Sen. Harris will visit Milwaukee Monday afternoon, while Pence will be in La Crosse in the morning.
These visits come on the heels of presidential candidate Joe Biden’s and President Donald Trump’s separate visits to Kenosha last week. The two candidates visited Kenosha in the aftermath of the shooting of Jacob Blake by police and subsequent protests.
The White House said Pence will visit Dairyland Power Cooperative and deliver remarks thanking the workforce. He will arrive in La Crosse at 10:45 a.m.
According to the White House, President Donald Trump’s administration led to an unemployment rate of 3.1% in March and 59,600 Wisconsin jobs, including 15,000 manufacturing jobs since Trump took office. Since the pandemic, over 200,000 Wisconsin jobs have been recovered and over 92% of Wisconsin small businesses have safely reopened.
Harris will tour an International Brotherhood of Electrical Workers (IBEW) Training Facility and speak with IBEW members and Wisconsin labor leadership about Joe Biden’s commitment to workers and organized labor, according to Biden’s team. She will arrive in Milwaukee just before 2 p.m.
Following the tour, she will attend a “Build Back Better” roundtable with Black Milwaukee business owners.
This is Harris’ first visit to the battleground state of Wisconsin since she accepted the nomination. She did not attend the Democratic National Convention in Milwaukee, which was held mostly virtually around the country, due to the coronavirus pandemic.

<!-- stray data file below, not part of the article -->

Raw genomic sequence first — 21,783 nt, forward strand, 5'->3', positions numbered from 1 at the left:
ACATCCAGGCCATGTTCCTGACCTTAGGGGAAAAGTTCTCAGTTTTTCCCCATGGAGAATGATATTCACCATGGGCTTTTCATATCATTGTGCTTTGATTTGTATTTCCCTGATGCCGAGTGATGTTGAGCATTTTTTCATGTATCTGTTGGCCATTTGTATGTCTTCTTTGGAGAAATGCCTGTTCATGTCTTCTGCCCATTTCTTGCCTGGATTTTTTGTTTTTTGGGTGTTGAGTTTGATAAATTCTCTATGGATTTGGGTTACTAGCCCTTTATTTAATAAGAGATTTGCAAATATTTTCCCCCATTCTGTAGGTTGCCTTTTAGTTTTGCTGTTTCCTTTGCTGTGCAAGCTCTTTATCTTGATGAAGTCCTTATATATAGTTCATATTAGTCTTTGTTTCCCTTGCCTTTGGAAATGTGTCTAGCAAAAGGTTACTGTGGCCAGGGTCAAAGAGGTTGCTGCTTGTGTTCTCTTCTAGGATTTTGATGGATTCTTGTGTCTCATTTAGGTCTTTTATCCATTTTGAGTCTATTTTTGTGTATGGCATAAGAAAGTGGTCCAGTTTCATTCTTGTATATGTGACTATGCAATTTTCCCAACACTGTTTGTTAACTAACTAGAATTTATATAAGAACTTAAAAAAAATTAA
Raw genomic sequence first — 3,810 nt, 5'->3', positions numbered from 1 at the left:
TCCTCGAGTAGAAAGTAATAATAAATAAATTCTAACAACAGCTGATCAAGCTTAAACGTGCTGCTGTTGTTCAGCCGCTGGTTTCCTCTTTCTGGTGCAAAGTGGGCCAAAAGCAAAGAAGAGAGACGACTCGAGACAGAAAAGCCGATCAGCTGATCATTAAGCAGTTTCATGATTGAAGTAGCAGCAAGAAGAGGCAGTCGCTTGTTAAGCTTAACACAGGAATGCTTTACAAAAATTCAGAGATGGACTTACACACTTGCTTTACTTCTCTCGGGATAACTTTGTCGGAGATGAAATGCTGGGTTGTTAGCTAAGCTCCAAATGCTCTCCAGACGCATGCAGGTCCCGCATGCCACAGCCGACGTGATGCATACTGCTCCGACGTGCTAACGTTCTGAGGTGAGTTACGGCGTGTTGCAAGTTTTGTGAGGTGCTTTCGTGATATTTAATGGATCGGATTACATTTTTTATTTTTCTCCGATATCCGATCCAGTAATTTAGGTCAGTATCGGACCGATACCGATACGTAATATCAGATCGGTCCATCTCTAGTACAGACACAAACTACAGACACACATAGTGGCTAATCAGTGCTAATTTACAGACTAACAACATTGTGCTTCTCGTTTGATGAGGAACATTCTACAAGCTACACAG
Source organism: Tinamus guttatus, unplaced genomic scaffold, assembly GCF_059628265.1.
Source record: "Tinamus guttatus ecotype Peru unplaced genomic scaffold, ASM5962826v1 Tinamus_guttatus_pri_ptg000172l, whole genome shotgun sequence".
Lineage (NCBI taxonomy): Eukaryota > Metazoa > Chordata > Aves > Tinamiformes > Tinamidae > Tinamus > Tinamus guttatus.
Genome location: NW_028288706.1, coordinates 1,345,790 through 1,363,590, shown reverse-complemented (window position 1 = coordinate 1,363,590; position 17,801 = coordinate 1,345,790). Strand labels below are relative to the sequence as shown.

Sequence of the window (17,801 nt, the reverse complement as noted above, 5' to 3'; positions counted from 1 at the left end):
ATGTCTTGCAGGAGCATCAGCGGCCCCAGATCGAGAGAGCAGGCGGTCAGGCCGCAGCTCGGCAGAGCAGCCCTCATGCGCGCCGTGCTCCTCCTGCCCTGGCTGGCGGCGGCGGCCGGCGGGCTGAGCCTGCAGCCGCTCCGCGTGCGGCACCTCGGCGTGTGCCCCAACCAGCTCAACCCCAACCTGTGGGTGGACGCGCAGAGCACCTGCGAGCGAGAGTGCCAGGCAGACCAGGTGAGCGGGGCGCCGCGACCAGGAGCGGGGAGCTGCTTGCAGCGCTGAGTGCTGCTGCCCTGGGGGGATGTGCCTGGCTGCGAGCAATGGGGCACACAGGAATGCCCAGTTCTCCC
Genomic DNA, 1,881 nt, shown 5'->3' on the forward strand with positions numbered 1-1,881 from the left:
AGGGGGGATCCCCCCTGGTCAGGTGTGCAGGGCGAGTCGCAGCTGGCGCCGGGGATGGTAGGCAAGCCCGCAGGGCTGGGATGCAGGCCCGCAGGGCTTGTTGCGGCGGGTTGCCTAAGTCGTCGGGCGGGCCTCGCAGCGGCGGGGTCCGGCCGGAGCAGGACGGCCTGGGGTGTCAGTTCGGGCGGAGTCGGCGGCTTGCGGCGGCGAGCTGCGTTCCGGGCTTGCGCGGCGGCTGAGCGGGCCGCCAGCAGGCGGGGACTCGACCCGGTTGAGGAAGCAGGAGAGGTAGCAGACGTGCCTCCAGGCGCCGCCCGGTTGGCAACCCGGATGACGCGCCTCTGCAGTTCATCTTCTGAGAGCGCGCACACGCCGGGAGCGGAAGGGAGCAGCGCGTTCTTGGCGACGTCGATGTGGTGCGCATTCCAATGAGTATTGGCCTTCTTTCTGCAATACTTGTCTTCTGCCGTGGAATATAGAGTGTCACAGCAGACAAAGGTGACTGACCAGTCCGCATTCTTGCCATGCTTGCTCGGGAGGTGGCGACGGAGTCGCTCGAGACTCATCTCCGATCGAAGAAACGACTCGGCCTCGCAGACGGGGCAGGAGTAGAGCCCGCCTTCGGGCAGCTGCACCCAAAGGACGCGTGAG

Pence was most recently supposed to deliver remarks to the 2020 graduating class at Wisconsin Lutheran College’s commencement ceremony, but there was a change of plans following the police shooting of Jacob Blake that caused protesting and civil uprest.
Both campaigns see Wisconsin as a prize that could be pivotal. Trump’s narrow win in Wisconsin in 2016 helped to send him to the White House.
According to details shared first with The Associated Press, the Biden campaign will announce three union endorsements: the Laborers’ International Union of North America, the International Union of Elevator Constructors and the National Federation of Federal Employees, collectively representing hundreds of thousands of union workers nationwide who can be mobilized to support the campaign. The Biden campaign believes its labor support could help get out the vote in states like Wisconsin and Pennsylvania.
The U.S. economy has been steadily rebounding from its epic collapse in the spring as many businesses have reopened and rehired some laid-off employees. Yet the recovery is far from complete. Only about half the 22 million jobs that vanished in the pandemic have been recovered.
Economic inequalities also appear to have widened, with lower-income and minority workers suffering disproportionately while affluent Americans have lost fewer jobs and even benefited from rising stock and home prices.
The Associated Press contributed to this report.